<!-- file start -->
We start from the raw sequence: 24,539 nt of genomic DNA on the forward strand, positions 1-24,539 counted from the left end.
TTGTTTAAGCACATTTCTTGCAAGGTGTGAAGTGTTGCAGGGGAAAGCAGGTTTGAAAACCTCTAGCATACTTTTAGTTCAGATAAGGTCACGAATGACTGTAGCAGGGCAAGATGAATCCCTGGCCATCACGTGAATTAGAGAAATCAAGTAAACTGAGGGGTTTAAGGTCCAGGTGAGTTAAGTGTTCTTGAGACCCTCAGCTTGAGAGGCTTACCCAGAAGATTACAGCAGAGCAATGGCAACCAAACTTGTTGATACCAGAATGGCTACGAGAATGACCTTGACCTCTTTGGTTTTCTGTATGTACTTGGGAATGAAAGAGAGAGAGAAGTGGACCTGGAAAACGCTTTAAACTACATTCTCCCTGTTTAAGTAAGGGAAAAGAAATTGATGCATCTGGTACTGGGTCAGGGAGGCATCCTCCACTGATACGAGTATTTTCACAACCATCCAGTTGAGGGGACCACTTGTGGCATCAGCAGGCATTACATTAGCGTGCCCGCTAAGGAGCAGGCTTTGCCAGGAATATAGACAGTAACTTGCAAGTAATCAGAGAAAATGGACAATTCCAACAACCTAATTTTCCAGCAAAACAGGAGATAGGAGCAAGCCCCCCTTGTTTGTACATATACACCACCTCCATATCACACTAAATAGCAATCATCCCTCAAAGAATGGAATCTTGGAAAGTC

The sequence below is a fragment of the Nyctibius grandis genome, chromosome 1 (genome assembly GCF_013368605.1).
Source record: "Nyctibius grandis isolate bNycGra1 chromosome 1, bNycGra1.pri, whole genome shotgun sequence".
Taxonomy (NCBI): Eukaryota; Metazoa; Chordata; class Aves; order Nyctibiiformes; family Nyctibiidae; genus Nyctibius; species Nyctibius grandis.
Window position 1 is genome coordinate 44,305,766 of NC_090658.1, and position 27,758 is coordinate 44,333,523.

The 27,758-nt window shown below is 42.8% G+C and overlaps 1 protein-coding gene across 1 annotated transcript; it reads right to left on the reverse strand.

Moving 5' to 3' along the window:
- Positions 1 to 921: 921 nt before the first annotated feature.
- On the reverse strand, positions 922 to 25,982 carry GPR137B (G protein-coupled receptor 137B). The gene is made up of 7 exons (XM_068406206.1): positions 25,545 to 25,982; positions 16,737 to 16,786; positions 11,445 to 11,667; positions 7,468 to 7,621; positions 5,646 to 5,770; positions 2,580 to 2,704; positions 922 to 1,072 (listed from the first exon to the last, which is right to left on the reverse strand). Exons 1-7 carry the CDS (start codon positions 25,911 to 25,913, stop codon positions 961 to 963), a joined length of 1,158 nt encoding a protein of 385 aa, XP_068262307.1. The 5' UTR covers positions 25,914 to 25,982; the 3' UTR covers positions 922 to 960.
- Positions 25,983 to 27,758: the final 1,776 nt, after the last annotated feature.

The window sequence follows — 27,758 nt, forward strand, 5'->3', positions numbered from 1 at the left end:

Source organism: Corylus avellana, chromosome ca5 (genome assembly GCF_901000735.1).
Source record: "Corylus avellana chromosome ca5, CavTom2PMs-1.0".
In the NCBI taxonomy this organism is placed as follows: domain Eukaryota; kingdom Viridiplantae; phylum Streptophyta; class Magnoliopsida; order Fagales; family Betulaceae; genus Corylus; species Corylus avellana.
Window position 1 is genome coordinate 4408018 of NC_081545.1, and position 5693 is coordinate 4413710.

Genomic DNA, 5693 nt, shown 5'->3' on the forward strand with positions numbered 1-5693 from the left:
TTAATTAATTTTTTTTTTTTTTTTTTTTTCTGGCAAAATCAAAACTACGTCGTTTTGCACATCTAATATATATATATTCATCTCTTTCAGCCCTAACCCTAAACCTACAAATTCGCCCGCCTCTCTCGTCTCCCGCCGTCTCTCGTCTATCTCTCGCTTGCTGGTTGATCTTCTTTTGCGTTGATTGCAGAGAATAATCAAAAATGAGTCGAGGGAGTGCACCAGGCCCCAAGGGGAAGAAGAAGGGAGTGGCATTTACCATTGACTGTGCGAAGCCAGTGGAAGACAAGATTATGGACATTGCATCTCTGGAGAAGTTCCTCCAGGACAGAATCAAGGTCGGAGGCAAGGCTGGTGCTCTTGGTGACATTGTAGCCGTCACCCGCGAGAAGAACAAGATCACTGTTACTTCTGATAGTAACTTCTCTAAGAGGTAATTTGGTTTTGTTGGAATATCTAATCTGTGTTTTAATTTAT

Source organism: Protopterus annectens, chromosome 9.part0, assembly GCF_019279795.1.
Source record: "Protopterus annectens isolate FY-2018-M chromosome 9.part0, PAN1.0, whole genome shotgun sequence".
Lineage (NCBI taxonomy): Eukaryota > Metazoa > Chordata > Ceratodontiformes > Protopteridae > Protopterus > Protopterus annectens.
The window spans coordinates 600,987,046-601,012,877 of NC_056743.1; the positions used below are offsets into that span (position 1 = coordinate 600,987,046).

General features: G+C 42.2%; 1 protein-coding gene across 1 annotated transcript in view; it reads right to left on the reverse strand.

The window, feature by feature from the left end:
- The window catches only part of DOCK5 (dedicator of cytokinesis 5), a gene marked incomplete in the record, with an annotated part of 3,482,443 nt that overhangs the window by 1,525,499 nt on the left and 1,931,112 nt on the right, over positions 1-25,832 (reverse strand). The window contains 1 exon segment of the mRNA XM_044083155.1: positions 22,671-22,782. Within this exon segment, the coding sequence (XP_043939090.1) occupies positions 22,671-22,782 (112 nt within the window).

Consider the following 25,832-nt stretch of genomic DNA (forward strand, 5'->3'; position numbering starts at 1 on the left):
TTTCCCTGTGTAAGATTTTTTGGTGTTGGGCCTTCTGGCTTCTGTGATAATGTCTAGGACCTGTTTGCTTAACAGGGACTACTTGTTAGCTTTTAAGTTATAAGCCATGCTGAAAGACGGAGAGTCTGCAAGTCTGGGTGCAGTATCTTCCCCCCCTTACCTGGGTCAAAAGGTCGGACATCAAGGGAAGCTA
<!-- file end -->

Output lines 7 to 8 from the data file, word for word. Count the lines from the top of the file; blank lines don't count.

The 27,758-nt window shown below is 42.8% G+C and overlaps 1 protein-coding gene across 1 annotated transcript; it reads right to left on the reverse strand.

Moving 5' to 3' along the window: